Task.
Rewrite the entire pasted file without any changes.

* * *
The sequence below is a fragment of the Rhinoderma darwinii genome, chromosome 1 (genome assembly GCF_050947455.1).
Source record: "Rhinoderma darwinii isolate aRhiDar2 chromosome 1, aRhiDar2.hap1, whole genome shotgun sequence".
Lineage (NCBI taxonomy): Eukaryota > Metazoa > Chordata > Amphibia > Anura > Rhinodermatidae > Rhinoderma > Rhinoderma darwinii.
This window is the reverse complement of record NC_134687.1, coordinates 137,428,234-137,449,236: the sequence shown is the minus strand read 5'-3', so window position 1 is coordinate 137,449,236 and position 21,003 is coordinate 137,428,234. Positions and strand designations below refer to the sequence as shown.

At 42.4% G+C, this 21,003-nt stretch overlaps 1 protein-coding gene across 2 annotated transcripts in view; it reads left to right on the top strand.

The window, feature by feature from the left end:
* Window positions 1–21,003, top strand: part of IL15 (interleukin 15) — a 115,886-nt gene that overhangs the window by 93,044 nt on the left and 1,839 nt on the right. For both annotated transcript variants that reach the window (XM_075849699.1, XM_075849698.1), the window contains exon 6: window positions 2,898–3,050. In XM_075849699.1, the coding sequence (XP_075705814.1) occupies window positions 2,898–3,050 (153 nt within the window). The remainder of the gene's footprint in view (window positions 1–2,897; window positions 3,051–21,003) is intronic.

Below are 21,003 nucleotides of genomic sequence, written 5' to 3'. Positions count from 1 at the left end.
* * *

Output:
The sequence below is a fragment of the Rhinoderma darwinii genome, chromosome 1 (genome assembly GCF_050947455.1).
Source record: "Rhinoderma darwinii isolate aRhiDar2 chromosome 1, aRhiDar2.hap1, whole genome shotgun sequence".
Lineage (NCBI taxonomy): Eukaryota > Metazoa > Chordata > Amphibia > Anura > Rhinodermatidae > Rhinoderma > Rhinoderma darwinii.
This window is the reverse complement of record NC_134687.1, coordinates 137,428,234-137,449,236: the sequence shown is the minus strand read 5'-3', so window position 1 is coordinate 137,449,236 and position 21,003 is coordinate 137,428,234. Positions and strand designations below refer to the sequence as shown.

At 42.4% G+C, this 21,003-nt stretch overlaps 1 protein-coding gene across 2 annotated transcripts in view; it reads left to right on the top strand.

The window, feature by feature from the left end:
* Window positions 1–21,003, top strand: part of IL15 (interleukin 15) — a 115,886-nt gene that overhangs the window by 93,044 nt on the left and 1,839 nt on the right. For both annotated transcript variants that reach the window (XM_075849699.1, XM_075849698.1), the window contains exon 6: window positions 2,898–3,050. In XM_075849699.1, the coding sequence (XP_075705814.1) occupies window positions 2,898–3,050 (153 nt within the window). The remainder of the gene's footprint in view (window positions 1–2,897; window positions 3,051–21,003) is intronic.

Below are 21,003 nucleotides of genomic sequence, written 5' to 3'. Positions count from 1 at the left end.